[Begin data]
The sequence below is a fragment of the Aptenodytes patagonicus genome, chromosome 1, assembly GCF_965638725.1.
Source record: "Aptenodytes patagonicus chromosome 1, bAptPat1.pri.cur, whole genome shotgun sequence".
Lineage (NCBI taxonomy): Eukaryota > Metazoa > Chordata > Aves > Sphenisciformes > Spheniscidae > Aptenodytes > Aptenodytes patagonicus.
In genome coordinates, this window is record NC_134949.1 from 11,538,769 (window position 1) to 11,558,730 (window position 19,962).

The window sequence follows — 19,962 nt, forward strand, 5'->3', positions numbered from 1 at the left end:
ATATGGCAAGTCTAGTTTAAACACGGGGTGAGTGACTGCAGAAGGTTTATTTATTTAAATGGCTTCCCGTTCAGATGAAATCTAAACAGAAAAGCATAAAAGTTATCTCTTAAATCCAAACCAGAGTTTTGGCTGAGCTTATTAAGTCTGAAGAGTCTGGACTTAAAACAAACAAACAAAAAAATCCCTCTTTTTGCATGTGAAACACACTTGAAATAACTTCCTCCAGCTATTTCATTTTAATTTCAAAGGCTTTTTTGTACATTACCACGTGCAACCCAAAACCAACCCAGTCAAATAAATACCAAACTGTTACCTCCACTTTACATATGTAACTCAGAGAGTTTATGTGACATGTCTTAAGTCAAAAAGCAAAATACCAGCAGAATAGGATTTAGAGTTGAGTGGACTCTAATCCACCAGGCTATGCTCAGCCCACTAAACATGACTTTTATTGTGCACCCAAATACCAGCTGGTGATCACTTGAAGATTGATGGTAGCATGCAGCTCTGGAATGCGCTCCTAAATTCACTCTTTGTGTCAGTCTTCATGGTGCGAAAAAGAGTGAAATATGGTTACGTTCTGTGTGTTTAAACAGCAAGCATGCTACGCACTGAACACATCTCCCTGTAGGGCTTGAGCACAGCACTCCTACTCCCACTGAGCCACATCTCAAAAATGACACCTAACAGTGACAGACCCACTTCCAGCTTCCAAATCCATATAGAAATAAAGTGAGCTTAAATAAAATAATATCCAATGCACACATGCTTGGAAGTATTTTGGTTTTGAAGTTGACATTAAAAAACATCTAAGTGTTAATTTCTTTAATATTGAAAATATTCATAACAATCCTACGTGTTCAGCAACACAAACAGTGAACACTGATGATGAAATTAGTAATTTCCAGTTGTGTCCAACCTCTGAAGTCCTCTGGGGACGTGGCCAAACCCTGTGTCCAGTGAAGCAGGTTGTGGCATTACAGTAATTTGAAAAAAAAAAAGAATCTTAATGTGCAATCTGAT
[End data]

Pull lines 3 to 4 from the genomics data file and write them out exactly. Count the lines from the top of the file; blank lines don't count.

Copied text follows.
Lineage (NCBI taxonomy): Eukaryota > Metazoa > Chordata > Aves > Sphenisciformes > Spheniscidae > Aptenodytes > Aptenodytes patagonicus.
In genome coordinates, this window is record NC_134949.1 from 11,538,769 (window position 1) to 11,558,730 (window position 19,962).